Most dogs love spending time in nature, so camping can be a cost-effective way to enjoy quality time with your pet. Camping is also great for deepening your bond and gaining separation from modern life.
There are many potential dangers to dogs when camping though. While these shouldn’t put you off going, it’s important to be aware of safety concerns before your camping trip.
1. Be Honest About Whether Your Dog is Suitable for Camping
While camping can be a lot of fun for dogs, it’s not suitable for all canine companions. It’s important to be realistic about your dog’s health, temperament, and training.
Here are a few examples of why a dog might not be suitable for camping:
- Medical Conditions. Dogs with joint pain or other medical conditions probably won’t enjoy camping, due to the increased amount of exercise and lack of home comforts. Camping in remote locations also means you’ll be far from a vet if needed.
- Age. Young puppies and elderly dogs struggle more with both cold and warm temperatures. Puppies also should have limited exercise while their bones are developing, which can be harder to enforce when camping.
- Behavioral Issues. If your dog is reactive or gets anxious in new environments, then he might prefer to stay with a dog sitter. Dogs who are vocal may also not be popular with other campers!
You should also check the weather before going camping. If the conditions are likely to be extremely hot or cold, it’s best not to take your dog.
2. Be Prepared for Emergencies
Nature is rarely predictable, which is why preparation is key for a safe and enjoyable camping trip. Your dog will be potentially exposed to new diseases or parasites, and is at much higher risk of getting lost.
For this reason, make sure your dog is up-to-date with all his vaccinations and medications. This includes those to prevent common parasites such as heartworm, fleas, and ticks. You should also check your pet’s ID tag has your current contact details (including a cell phone number) and that your dog has a microchip.
It’s also a good idea to bring a simple first aid kit. This should include items like an emergency blanket, bandages, blunt-ended scissors, gauze pads, cotton swabs, ice packs, tweezers, and adhesive tape. You should also bring a copy of your pet’s vaccination record and veterinary history.
Note: Never leave your dog unattended when camping. This might mean missing out on certain activities, but supervision essential for your pet’s safety.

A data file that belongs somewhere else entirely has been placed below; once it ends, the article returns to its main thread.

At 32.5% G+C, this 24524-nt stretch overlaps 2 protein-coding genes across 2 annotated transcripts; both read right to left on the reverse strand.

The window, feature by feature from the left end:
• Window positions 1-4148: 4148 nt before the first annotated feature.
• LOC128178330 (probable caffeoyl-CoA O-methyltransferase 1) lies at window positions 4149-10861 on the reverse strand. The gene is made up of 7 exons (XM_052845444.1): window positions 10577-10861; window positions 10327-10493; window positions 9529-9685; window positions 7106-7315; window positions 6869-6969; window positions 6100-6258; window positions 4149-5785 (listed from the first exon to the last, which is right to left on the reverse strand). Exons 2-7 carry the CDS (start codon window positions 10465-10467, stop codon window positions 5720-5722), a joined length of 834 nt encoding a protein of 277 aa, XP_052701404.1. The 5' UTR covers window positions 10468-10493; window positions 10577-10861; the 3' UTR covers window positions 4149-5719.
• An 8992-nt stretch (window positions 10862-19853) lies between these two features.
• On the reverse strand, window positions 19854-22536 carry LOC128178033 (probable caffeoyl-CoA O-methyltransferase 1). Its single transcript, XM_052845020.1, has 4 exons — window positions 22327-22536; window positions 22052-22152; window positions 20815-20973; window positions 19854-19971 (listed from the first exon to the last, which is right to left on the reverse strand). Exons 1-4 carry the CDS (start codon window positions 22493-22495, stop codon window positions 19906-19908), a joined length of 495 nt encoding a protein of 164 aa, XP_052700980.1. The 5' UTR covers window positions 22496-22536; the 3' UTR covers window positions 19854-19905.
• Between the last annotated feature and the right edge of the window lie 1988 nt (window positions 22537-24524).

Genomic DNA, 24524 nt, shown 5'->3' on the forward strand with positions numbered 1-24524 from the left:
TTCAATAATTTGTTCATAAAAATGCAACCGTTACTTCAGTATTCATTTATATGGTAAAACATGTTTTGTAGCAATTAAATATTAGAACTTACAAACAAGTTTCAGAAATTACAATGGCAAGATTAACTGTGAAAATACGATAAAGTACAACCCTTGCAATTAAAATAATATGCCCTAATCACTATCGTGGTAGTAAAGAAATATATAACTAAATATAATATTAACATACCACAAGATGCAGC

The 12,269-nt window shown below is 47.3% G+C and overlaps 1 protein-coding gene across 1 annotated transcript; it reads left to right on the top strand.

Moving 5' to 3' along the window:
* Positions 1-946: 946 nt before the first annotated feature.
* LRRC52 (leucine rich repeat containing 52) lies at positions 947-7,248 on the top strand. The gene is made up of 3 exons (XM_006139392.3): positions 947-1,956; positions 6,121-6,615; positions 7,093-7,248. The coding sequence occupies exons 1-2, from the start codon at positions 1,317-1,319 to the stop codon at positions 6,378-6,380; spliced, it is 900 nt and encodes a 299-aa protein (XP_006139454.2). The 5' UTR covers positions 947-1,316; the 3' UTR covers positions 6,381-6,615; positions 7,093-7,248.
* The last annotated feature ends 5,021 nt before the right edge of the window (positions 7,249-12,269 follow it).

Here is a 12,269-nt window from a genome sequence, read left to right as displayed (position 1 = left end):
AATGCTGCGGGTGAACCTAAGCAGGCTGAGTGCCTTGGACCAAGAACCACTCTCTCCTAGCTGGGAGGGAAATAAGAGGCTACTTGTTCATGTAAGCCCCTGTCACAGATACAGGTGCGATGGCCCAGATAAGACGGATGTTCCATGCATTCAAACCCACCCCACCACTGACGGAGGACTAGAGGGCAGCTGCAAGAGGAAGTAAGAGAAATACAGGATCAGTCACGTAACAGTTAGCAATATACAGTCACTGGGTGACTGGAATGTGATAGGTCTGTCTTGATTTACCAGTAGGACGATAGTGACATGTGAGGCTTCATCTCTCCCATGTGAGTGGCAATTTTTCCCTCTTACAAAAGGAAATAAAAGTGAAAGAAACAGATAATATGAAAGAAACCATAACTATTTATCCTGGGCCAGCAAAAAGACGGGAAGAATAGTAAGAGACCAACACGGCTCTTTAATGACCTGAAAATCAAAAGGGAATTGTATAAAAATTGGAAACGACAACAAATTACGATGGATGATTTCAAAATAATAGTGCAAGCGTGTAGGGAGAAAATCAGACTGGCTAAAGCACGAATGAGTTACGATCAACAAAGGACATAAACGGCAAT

3. Closely Monitor Your Dog’s Temperature
Hot days and cold nights can be dangerous for dogs, which is why it’s important to always supervise your pet.
During warm weather, make sure your pet has access to a shaded area and plenty of fresh drinking water. A cooling mat can also help your dog maintain a more comfortable body temperature. Look out for signs of dehydration or heat stroke, such as excessive panting, drooling, red gums and loss of coordination.
It’s best to avoid letting your dog drink from streams or rivers, as these are often contaminated with harmful bacteria. Standing water is particularly dangerous. Instead, bring lots of fresh water, and always carry plenty of fluids when hiking (along with a collapsible bowl.)
In cool weather or at night, provide your dog with warm blankets. You could also bring a self-heating bed, so less of your dog’s body heat is lost to the surrounding environment.
4. Protect Your Dog’s Feet With Boots
Dog “booties” might seem unnecessary, but it’s important to protect your dog’s feet – especially if you’re planning longer hikes than normal.
Boots are particularly useful when walking on rocky or icy terrain. They can also protect against hot or cold ground, provide more grip, and stop objects from getting stuck in your dog’s paw pads.
Make sure your dog is used to wearing boots before you go camping though. Most dogs don’t like boots when they first start wearing them, so you’ll need to use a gradual process of positive reinforcement.
On a side note, you should always keep your dog on leash when walking in the wilderness – particularly in unfamiliar areas. Chasing wildlife or investigating new smells could quickly take your dog out of hearing range.
5. Remember Camping Etiquette
Taking your dog camping can be a lot of fun, but it’s important to avoid negatively impacting other campers.
Along with picking up your dog’s waste, the easiest way to do this is by ensuring that your dog is leashed so he can’t wander into other camps. A long line is great for this, as it gives your dog freedom without letting him roam too far.
You could also buy a portable fence, such as those on this list, to keep your dog in a safe area. Never leave your dog unattended though – dangerous wildlife or weather conditions can appear at any time.
It’s also important to provide plenty of enrichment when you’re at the camp site. This reduces the chance of barking due to boredom.
Camping with your dog can be a wonderful experience, but it’s important to keep your pet safe. By being prepared for emergencies, monitoring your dog’s temperature, and protecting him on walks, you can minimise the risks.
Most importantly, remember to enjoy yourself! Nothing beats getting away from modern life and reconnecting with nature – and the experience is even more rewarding with your dog.
Photos and words by Richard Cross; Editor of TheDogClinic.com